Deekshidar (A.D 1776-1835)
songs bring in a mood of meditative devotion of sublime nature which
transcends words and feelings.
Dikshitar was probably the most complete classical composer and
one of the most versatile men world has ever seen. He was a man
who had early and purposeful exposure to Carnatic, Western, Persian,
Arabic and Hindustani styles of music. Dikshitar had proficiency
in different languages like Sanskrit, Tamil, Telugu, Hindi, English
and different branches of academics such as History, Mythology and
Science, not to mention proficiency in numerous musical instruments.
Further, he was a man, widely traveled and thus had plenty of oppurtunities
to visit shrines and other places of interest which no doubt widened
his perspective considerably.
The most fascinating aspect of Dikshitar's songs is the grandeur
and majesty of his music, the intellectually appealing lyrics and
the overall sophisticated approach. His Akshayalinga Vibho, Dakshinamurthe,
Balagopala, Manasaguruguha, Ehi Annapoorne, Ranganayakam, Amba Neelayatakshi,
Chetashree and each one of the Navavarnams, - the list is a lot
longer - can be placed alongside the masterpieces of any other great
composer from any part of the world.
Many people refer to his few "English note" - type of songs (with
Sanskrit words) when they wish to speak about the influence of Western
music on his works. For example, "GOD SAVE THE KING" was graced
with the Sanskrit words "SANTATAM PAHI MAM, SANGITA SHYAMALE". But
the influence can be perceived at a more subtle level all through
his other works i.e - in the way the movements of the songs proceed.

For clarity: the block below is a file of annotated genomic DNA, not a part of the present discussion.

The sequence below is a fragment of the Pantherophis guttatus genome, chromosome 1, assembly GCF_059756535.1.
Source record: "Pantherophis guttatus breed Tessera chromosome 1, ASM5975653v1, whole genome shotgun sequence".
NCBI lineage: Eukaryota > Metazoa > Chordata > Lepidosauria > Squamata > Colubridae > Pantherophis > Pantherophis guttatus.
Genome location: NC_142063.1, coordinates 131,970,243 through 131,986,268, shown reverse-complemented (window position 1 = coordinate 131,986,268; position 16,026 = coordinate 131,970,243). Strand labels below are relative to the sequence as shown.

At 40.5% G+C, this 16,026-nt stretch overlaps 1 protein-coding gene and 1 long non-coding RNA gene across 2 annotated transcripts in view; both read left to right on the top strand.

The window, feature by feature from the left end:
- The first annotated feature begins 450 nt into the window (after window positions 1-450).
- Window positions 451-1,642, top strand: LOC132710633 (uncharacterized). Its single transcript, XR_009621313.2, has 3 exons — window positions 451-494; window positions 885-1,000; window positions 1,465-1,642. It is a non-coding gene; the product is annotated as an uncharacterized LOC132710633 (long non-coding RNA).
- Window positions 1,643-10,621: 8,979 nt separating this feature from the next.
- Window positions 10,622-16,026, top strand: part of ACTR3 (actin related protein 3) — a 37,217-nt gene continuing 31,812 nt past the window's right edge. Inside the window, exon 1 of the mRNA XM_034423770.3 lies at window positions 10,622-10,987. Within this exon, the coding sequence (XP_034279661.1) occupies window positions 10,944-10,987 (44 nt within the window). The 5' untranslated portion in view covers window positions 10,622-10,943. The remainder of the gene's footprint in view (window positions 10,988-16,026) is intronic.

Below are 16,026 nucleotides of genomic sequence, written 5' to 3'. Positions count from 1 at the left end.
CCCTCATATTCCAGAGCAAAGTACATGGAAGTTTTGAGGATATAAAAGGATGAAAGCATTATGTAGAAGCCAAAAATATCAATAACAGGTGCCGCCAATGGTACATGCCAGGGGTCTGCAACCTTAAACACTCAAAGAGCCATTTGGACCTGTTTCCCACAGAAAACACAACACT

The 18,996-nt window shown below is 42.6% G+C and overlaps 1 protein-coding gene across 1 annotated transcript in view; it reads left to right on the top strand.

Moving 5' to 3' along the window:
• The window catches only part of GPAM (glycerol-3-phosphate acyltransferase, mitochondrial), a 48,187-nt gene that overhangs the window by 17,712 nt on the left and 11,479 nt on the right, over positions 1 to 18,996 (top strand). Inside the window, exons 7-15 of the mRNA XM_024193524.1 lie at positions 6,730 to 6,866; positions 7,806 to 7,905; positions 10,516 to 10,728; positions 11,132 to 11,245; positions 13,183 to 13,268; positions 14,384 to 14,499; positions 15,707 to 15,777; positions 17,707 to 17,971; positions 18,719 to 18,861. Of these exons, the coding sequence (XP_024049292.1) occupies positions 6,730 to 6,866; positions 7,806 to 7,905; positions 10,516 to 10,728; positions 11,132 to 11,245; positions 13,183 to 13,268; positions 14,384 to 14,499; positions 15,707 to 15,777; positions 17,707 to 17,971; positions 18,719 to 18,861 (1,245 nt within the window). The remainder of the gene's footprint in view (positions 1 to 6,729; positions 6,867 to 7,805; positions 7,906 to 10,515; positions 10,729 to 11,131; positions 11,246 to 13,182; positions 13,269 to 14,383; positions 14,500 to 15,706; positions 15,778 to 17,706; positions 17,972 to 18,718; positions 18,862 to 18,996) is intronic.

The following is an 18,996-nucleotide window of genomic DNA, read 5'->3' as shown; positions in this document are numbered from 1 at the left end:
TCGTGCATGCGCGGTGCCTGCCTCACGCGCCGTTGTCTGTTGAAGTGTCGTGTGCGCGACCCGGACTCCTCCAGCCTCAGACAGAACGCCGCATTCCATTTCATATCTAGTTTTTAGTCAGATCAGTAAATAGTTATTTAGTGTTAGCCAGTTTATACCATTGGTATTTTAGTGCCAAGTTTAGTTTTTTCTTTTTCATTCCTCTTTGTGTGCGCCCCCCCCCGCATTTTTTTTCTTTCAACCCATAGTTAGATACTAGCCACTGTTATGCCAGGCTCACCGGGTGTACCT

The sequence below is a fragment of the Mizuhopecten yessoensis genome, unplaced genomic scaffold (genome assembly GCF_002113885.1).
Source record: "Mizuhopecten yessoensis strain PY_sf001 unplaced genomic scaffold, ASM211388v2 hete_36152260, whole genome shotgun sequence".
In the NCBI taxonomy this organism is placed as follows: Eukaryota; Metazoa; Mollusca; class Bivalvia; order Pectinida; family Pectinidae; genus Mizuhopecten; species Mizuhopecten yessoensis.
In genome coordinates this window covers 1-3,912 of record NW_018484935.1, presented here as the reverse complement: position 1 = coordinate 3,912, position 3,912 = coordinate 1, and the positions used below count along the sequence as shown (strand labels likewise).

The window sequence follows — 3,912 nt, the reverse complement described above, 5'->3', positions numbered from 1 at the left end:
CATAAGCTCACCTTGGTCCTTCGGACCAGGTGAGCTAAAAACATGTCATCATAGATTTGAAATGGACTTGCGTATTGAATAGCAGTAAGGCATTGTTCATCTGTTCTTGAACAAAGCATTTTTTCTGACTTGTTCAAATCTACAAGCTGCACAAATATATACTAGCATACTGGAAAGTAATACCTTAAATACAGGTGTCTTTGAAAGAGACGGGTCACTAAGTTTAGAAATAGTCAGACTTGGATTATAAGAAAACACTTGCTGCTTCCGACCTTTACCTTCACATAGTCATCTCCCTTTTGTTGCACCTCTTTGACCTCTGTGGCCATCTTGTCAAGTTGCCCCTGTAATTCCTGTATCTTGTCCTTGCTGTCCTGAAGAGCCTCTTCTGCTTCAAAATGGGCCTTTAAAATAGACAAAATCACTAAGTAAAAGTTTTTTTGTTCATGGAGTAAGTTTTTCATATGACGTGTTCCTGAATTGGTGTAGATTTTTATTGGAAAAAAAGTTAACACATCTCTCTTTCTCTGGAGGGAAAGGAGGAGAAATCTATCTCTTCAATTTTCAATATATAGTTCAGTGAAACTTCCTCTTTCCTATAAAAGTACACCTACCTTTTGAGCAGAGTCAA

Similarly, the influence of Hindustani music on him was not confined
merely to a few compositions in DWIJAVANTI, RAMKALI, YAMANKALYANI,
HAMIRKALYANI, etc., but was spread over many other Carnatic style
compositions by way of the Gamakas like meend(slide) that he employed.
In fact, his CHETASHREE in DWIJAVANTI has been adapted to Carnatic
style so well that it would have one doubting if it is a hindustani
raga. This clearly shows that he was not a mere imitator. He took
in the best aspects of other culture and made them his own, enriching
Carnatic music in the process.
The command he had over Sanskrit and the organized way in which
he controlled his own mastery is remarkable. He indulged in word
play in Kritis like, Thiyagaraja YOGA VAIBHAVAM(Ananda Bhairavi)
SRIVARALAKSHMI(Sri) and MAYE TWAM YAHI(Sudha Tarangini). He also
used a lot of SWARAKSHARAMS i.e., matching the words with syllables
of the notes. For eg. Sadasrita(AKSHAYALINGA) would be tuned as
SA DA PA MA and Pashankushsa Dharam(SIDDHI VINAYAKAM) is tuned as
PA SA GA RI NI SA.
He perhaps set the trend of incorporating the name of the raga in
the song whenever he could. In ragas like Mohanam or Vasanta this
is comparatively easy enough but Dikshitar made this an art in itself.
He would not merely say "Mukhari raga Nuthe" or Arabhi Ragapriye(fond
of Arabhi). He would instead combine two words meaningfully in an
ingenious way so that a part of this combination gives the name
of the Raga. Eg., (Veena + bheri) in Abheri, ( Chidbimbou + lilavigrahou)
in Bouli, Panchamukha + arishadvarga-rahita in Pahiman Ratnachalanayaka(Mukhari).
He was equally accomplished when it came to Rhythm. He composed
in many talas and employed different speeds within the song. He
was probably the first composer to have composed in the SAPTA TALAS(Dhruva,
Matya, Rupaka, etc.) which he used for the Vara-Stutis i.e. the
song of the day. The first song "SURYA MURTHE" for Sunday is in
Chatusra Dhruvam and the last one "DIVAKARA TANUJAM" for Saturday
is in Chatushra Ekam.
His overall meticulousness is reflected in the accurate descriptions
of different temples, rituals, or cities and his song-groups like
Navavarnams, Panchalinga Kritis bear testimony to an orderly approach
of a high degree.
All these should not, however make us blind to the emotive side
of this great man. Dikshitar - the devotee was in no way inferior
to Dikshitar - the intellectual scholar. True, the emotive appeal
in his compositions is subdued and undemonstrative because of the
general sophistication but deep down there is a soulful repose suggestive
of transcendental joy and peace. At times, the emotive side surfaces
more tangibly in phrases like "Heena Maanava ashrayam tyajami" -
( I will not have anything to do with inferior people) in Hiranmayeem